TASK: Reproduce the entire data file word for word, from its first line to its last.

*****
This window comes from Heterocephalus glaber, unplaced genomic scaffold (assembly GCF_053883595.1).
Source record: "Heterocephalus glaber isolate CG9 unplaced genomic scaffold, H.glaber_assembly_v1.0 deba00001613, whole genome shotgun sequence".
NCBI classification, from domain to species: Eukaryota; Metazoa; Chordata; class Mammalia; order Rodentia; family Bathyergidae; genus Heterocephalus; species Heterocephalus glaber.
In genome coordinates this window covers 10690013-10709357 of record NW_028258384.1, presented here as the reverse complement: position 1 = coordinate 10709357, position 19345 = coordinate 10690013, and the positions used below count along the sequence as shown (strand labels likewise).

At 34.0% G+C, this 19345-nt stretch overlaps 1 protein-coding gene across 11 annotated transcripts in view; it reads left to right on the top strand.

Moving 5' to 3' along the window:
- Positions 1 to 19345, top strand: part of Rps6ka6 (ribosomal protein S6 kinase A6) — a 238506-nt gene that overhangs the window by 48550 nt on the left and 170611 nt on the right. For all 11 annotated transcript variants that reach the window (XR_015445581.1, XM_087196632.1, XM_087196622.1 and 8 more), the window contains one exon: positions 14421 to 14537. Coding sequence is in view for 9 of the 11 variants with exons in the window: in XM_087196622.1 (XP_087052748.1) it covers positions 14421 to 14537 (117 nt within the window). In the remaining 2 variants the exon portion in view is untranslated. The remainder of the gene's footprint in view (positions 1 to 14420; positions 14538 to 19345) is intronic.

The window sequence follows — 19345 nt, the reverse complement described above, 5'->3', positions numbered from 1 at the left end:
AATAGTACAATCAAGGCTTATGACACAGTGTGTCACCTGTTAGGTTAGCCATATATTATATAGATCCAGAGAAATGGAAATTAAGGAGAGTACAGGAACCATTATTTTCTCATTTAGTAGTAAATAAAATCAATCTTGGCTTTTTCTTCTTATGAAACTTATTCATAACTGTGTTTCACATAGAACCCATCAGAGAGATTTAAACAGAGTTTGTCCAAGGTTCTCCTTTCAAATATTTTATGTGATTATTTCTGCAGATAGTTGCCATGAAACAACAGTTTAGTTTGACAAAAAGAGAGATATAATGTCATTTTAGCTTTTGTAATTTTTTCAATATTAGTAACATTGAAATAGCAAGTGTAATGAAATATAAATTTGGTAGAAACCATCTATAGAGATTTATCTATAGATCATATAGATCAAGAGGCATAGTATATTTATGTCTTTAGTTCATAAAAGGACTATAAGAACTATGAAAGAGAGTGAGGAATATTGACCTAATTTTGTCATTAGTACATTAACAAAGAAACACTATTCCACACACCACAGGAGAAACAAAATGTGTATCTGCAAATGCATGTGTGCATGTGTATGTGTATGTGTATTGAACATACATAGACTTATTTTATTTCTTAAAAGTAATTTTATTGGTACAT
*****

This window comes from Heterocephalus glaber, unplaced genomic scaffold (assembly GCF_053883595.1).
Source record: "Heterocephalus glaber isolate CG9 unplaced genomic scaffold, H.glaber_assembly_v1.0 deba00001613, whole genome shotgun sequence".
NCBI classification, from domain to species: Eukaryota; Metazoa; Chordata; class Mammalia; order Rodentia; family Bathyergidae; genus Heterocephalus; species Heterocephalus glaber.
In genome coordinates this window covers 10690013-10709357 of record NW_028258384.1, presented here as the reverse complement: position 1 = coordinate 10709357, position 19345 = coordinate 10690013, and the positions used below count along the sequence as shown (strand labels likewise).

At 34.0% G+C, this 19345-nt stretch overlaps 1 protein-coding gene across 11 annotated transcripts in view; it reads left to right on the top strand.

Moving 5' to 3' along the window:
- Positions 1 to 19345, top strand: part of Rps6ka6 (ribosomal protein S6 kinase A6) — a 238506-nt gene that overhangs the window by 48550 nt on the left and 170611 nt on the right. For all 11 annotated transcript variants that reach the window (XR_015445581.1, XM_087196632.1, XM_087196622.1 and 8 more), the window contains one exon: positions 14421 to 14537. Coding sequence is in view for 9 of the 11 variants with exons in the window: in XM_087196622.1 (XP_087052748.1) it covers positions 14421 to 14537 (117 nt within the window). In the remaining 2 variants the exon portion in view is untranslated. The remainder of the gene's footprint in view (positions 1 to 14420; positions 14538 to 19345) is intronic.

The window sequence follows — 19345 nt, the reverse complement described above, 5'->3', positions numbered from 1 at the left end:
AATAGTACAATCAAGGCTTATGACACAGTGTGTCACCTGTTAGGTTAGCCATATATTATATAGATCCAGAGAAATGGAAATTAAGGAGAGTACAGGAACCATTATTTTCTCATTTAGTAGTAAATAAAATCAATCTTGGCTTTTTCTTCTTATGAAACTTATTCATAACTGTGTTTCACATAGAACCCATCAGAGAGATTTAAACAGAGTTTGTCCAAGGTTCTCCTTTCAAATATTTTATGTGATTATTTCTGCAGATAGTTGCCATGAAACAACAGTTTAGTTTGACAAAAAGAGAGATATAATGTCATTTTAGCTTTTGTAATTTTTTCAATATTAGTAACATTGAAATAGCAAGTGTAATGAAATATAAATTTGGTAGAAACCATCTATAGAGATTTATCTATAGATCATATAGATCAAGAGGCATAGTATATTTATGTCTTTAGTTCATAAAAGGACTATAAGAACTATGAAAGAGAGTGAGGAATATTGACCTAATTTTGTCATTAGTACATTAACAAAGAAACACTATTCCACACACCACAGGAGAAACAAAATGTGTATCTGCAAATGCATGTGTGCATGTGTATGTGTATGTGTATTGAACATACATAGACTTATTTTATTTCTTAAAAGTAATTTTATTGGTACAT